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School heads asked to help address insecurity

School heads in Homa Bay County have been challenged to work closely with security personnel to address cases of insecurity in learning institutions.

Homa Bay County Commissioner Moses Lilan said schools in the county were facing threats ranging from religious extremism to drug abuse and violent protests.

The county commissioner was speaking Thursday during a meeting on the safety and security of schools held at Ogande Girls High School.

Lilan stressed that there was a need for cooperation between head teachers and security officials for quick intervention to combat security threats in learning institutions.

He cited religious extremism as one of the issues which are coming up in schools, fueled by fake criminal preachers.

The Commissioner, however, said religious extremism had not gone out of hand and could be remedied in the affected schools.

“Religious extremism is one of the issues which are coming out in our schools, but it is still manageable,” Lilan said, adding that the other issues are drug abuse among students, theft, violent demonstrations prompted by the transfer of teachers, and power outages.

The administrator argued that proper cooperation between school managers and security officials will help address the issues.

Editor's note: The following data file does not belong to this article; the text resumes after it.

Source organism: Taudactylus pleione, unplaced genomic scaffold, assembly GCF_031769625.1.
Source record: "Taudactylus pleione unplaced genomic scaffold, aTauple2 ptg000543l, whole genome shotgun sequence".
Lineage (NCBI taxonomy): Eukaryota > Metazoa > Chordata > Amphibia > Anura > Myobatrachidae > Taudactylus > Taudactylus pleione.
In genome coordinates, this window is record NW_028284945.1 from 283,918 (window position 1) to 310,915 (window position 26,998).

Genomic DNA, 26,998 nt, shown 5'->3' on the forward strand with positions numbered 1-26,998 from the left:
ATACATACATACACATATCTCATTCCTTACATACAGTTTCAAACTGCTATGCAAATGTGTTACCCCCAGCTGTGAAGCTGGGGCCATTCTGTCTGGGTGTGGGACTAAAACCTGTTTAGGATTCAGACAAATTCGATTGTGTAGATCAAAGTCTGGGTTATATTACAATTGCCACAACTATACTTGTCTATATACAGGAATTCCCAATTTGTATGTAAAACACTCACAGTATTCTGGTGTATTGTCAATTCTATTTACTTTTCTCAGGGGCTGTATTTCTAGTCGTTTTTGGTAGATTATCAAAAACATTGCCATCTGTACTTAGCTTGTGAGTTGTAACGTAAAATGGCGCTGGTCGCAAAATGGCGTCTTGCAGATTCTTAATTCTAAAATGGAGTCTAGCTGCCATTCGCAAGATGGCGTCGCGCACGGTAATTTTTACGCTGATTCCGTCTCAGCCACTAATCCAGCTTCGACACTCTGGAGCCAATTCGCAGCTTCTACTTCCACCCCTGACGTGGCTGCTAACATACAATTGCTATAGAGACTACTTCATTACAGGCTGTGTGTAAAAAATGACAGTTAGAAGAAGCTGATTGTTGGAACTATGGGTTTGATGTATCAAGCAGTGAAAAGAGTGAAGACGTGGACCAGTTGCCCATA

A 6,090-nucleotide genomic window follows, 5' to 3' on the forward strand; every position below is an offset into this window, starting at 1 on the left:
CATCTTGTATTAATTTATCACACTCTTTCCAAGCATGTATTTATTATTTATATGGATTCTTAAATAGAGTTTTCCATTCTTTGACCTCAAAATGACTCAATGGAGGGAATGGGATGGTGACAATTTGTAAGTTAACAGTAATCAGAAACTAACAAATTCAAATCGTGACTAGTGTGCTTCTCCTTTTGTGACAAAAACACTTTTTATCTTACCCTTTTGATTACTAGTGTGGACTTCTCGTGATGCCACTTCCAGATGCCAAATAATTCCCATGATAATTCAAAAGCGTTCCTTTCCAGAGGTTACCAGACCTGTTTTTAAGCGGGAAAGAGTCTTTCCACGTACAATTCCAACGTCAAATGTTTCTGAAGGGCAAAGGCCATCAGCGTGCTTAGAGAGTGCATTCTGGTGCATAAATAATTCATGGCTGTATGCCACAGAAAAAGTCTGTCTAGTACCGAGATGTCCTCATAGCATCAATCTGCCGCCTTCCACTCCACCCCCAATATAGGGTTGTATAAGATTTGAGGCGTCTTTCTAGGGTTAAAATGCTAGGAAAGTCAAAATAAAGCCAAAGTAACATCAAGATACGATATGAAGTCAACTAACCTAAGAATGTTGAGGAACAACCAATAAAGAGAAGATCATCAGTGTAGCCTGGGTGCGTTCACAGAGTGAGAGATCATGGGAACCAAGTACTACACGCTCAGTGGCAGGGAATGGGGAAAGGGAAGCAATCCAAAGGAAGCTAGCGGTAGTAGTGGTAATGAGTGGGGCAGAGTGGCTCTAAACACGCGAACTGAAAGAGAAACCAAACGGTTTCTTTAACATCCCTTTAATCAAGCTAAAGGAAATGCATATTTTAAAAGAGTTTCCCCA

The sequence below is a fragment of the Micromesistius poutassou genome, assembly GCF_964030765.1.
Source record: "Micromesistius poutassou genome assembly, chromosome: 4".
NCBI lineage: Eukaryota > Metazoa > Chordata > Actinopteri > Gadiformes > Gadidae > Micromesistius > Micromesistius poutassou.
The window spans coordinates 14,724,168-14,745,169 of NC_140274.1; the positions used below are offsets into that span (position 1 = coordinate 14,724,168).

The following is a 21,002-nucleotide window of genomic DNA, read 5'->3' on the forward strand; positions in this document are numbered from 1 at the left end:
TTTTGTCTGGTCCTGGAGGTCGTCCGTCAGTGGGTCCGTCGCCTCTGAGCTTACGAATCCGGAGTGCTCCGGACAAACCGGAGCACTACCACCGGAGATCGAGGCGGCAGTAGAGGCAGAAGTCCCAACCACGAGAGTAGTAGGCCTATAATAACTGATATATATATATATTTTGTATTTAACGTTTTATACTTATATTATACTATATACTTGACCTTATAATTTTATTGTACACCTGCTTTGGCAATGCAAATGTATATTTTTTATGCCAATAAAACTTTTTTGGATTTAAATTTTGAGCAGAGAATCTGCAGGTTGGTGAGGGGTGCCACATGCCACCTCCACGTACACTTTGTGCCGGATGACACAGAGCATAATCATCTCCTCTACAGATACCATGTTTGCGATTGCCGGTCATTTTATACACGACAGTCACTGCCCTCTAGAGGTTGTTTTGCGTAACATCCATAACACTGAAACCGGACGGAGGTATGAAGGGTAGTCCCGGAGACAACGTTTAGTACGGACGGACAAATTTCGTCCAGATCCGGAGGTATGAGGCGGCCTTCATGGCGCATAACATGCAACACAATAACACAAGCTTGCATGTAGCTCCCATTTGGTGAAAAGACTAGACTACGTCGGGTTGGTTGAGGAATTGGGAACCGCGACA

“We have gathered here to look at the security issues affecting our schools. We have resolved that all school managers will work closely with security officers to enable us to eradicate the issues from our schools,” Lilan said.

He said the collaboration will enable a multi-sectoral approach to address the issues affecting schools.

County Director of Education Eunice Khaemba said the meeting resolutions will enable them to succeed in addressing security problems facing the learning institutions.

“Through this meeting, we have been able to identify risk factors of security problems in our schools. We have come up with measures for solving them,” Khaemba said.

She said the time had come for all education stakeholders in the county to be proactive rather than reactive.

Kenya Secondary School Heads Association County Chairman Dickens Bula urged school head teachers to develop good rapport with the local communities to enable them to access information on security threats to their schools.

He said the collaboration will augment the fight against drug abuse in schools.

“Drugs are sold to students by members of the community. Developing good relations with the local community will help in the war against drug abuse and other issues affecting the schools,” Bula said.

The chairman said addressing the issues will make the school environment more conducive to learning.

Educationist and former Bomet Senator Prof. Christopher Langat urged learners and parents to embrace technical and vocational training courses to address the challenges of unemployment.

He said competition for high grades and the attitude that degrees were the only measure of success were fueling cheating in national exams.

“Some of the most successful workers are products of technical training institutions; we must change our mindsets if we are to address unemployment in this country,” Prof. Langat added.

He said he championed the increase in government capitation for technical and vocational courses when he was chair of the education committee in the Senate.

Also in attendance were county Police Commander Samson Kinne and Homa Bay sub-county Deputy county Commissioner Jude Wasonga.

By Davis Langat

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